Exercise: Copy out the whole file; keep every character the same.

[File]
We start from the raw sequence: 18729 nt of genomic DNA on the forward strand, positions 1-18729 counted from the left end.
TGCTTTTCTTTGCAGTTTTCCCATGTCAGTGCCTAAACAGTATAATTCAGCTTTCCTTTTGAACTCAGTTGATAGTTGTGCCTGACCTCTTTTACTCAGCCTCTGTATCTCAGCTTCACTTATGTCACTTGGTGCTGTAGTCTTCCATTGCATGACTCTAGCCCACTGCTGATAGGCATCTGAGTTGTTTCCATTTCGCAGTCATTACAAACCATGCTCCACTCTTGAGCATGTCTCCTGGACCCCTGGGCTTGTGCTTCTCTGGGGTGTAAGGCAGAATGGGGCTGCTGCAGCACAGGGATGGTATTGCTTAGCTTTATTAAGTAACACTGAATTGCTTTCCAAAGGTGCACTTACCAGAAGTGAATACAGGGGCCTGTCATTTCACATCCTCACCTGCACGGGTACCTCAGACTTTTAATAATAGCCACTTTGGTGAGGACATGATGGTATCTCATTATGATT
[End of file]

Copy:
We start from the raw sequence: 18729 nt of genomic DNA on the forward strand, positions 1-18729 counted from the left end.
TGCTTTTCTTTGCAGTTTTCCCATGTCAGTGCCTAAACAGTATAATTCAGCTTTCCTTTTGAACTCAGTTGATAGTTGTGCCTGACCTCTTTTACTCAGCCTCTGTATCTCAGCTTCACTTATGTCACTTGGTGCTGTAGTCTTCCATTGCATGACTCTAGCCCACTGCTGATAGGCATCTGAGTTGTTTCCATTTCGCAGTCATTACAAACCATGCTCCACTCTTGAGCATGTCTCCTGGACCCCTGGGCTTGTGCTTCTCTGGGGTGTAAGGCAGAATGGGGCTGCTGCAGCACAGGGATGGTATTGCTTAGCTTTATTAAGTAACACTGAATTGCTTTCCAAAGGTGCACTTACCAGAAGTGAATACAGGGGCCTGTCATTTCACATCCTCACCTGCACGGGTACCTCAGACTTTTAATAATAGCCACTTTGGTGAGGACATGATGGTATCTCATTATGATT